Witnesses for plaintiff corroborated his story as set out above. Their testimony also shows that shortly before the alleged telephone incident it came to the attention of plaintiff and his roommates that mail addressed to them at Shamrock Village had been returned to the senders marked "moved, left no address." Their testimony also shows that two days before the telephone incident the plaintiff and his roommates approached the office of the defendant concerning their mail and were informed that the mistake would not again happen.
It appears from testimony produced for plaintiff that one answering the telephone at the desk of defendant's office had but to turn his head to examine a revolving file placed nearby for the registration cards bearing the names of tenants then residing at Shamrock Village.
The person who supposedly answered the telephone call intended for plaintiff was not identified, and did not testify at the trial. Defendant's only witness was the manager of Shamrock Village, Inc. This witness had no personal knowledge of the events which were alleged to have transpired. In summary he testified that: there were about 200 rental units in Shamrock Village and that there was no contract for telephone service to the tenants; there were two telephones, one at the desk in the office, and another, a pay station, "right in back of the front office"; that on several occasions calls to Shamrock Village had come over the pay phone rather than the desk phone; that when the pay telephone rang anyone near the phone, clerk or a guest would answer. On cross-examination he stated that if a call or message came in the office for a tenant the message would be put in the tenant's box.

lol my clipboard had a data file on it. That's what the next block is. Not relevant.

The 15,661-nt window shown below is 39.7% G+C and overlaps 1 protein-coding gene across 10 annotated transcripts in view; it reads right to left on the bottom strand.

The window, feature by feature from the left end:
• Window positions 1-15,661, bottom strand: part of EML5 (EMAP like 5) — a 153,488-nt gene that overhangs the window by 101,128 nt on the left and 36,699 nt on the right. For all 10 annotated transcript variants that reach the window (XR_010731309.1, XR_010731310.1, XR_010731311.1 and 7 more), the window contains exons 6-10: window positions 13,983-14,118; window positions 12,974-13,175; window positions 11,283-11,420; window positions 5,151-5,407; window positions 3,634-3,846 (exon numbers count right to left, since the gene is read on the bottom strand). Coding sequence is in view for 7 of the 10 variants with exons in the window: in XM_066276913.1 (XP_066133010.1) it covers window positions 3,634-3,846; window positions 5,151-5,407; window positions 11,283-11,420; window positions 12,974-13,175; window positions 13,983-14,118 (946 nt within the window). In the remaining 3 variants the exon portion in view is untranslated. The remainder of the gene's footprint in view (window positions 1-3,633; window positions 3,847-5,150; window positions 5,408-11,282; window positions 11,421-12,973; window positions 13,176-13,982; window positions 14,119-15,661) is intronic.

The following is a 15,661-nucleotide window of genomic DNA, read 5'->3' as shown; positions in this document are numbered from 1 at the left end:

Plaintiff on appeal raises four questions.
He first contends that certain remarks made by counsel for defendant in his argument to the jury were prejudicial. Second, he says the court itself committed prejudicial error in ruling and commenting on the objection made by plaintiff's counsel to such remarks of defendant's counsel.
We will consider these questions first.
Argument to the jury by counsel for defendant was not recorded, but the order of the court denying motion for new trial reveals:"In his argument to the jury, after both parties had rested, Counsel For Defendant made the following statement, `Gentlemen of the Jury, I don't believe this boy is telling the truth, I don't believe you believe that he made a telephone call. What this Plaintiff wants is money.', in which Counsel referred to the witness Frank Griffith by the phrase, `this boy'. Counsel for Plaintiff then objected. To overrule said objection, the Court then used the following words, `Gentlemen of the Jury, in making his argument, Counsel is only entitled to draw deductions from evidence.' All of the foregoing occurred in the presence of the jury. "In connection with the foregoing matter, the Court is of the view that the argument above referred to was not prejudicial and it may be further observed that in instructing the Jury in the case, the Court charged as follows: "`You as Jurors are to take the law and to it apply the facts as you find them from the evidence before you * * *. And right here, gentlemen, it is proper for me to say that it is upon this evidence, and this alone, that you are to try this case. * *'"
*857 The remarks made by defense counsel were not discussion of the evidence in the cause nor were they in the nature of deductions or inferences which could properly be drawn from the evidence. No attempt was made to impeach plaintiff or his witnesses. Their testimony was neither contradictory nor contradicted by defendant's evidence.